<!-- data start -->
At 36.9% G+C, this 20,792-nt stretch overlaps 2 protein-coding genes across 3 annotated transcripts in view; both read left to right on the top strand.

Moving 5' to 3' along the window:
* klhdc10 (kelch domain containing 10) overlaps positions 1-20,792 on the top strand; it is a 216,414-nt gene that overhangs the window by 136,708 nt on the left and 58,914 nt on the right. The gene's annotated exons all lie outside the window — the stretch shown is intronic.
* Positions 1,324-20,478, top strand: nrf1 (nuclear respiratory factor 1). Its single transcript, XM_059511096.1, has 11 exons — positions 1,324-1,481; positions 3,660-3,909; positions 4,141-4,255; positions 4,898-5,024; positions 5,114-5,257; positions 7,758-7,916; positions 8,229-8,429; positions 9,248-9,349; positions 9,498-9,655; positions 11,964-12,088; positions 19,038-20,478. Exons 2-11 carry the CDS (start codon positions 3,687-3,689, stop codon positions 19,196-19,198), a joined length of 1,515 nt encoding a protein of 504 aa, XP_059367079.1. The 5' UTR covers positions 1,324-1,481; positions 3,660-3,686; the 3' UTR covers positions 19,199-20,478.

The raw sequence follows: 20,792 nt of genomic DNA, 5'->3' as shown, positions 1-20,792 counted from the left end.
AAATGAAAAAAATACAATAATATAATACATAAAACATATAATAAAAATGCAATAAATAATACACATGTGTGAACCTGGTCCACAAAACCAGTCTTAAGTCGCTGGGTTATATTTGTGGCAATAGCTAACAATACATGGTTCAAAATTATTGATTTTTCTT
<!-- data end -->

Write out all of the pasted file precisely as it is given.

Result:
At 36.9% G+C, this 20,792-nt stretch overlaps 2 protein-coding genes across 3 annotated transcripts in view; both read left to right on the top strand.

Moving 5' to 3' along the window:
* klhdc10 (kelch domain containing 10) overlaps positions 1-20,792 on the top strand; it is a 216,414-nt gene that overhangs the window by 136,708 nt on the left and 58,914 nt on the right. The gene's annotated exons all lie outside the window — the stretch shown is intronic.
* Positions 1,324-20,478, top strand: nrf1 (nuclear respiratory factor 1). Its single transcript, XM_059511096.1, has 11 exons — positions 1,324-1,481; positions 3,660-3,909; positions 4,141-4,255; positions 4,898-5,024; positions 5,114-5,257; positions 7,758-7,916; positions 8,229-8,429; positions 9,248-9,349; positions 9,498-9,655; positions 11,964-12,088; positions 19,038-20,478. Exons 2-11 carry the CDS (start codon positions 3,687-3,689, stop codon positions 19,196-19,198), a joined length of 1,515 nt encoding a protein of 504 aa, XP_059367079.1. The 5' UTR covers positions 1,324-1,481; positions 3,660-3,686; the 3' UTR covers positions 19,199-20,478.

The raw sequence follows: 20,792 nt of genomic DNA, 5'->3' as shown, positions 1-20,792 counted from the left end.
AAATGAAAAAAATACAATAATATAATACATAAAACATATAATAAAAATGCAATAAATAATACACATGTGTGAACCTGGTCCACAAAACCAGTCTTAAGTCGCTGGGTTATATTTGTGGCAATAGCTAACAATACATGGTTCAAAATTATTGATTTTTCTT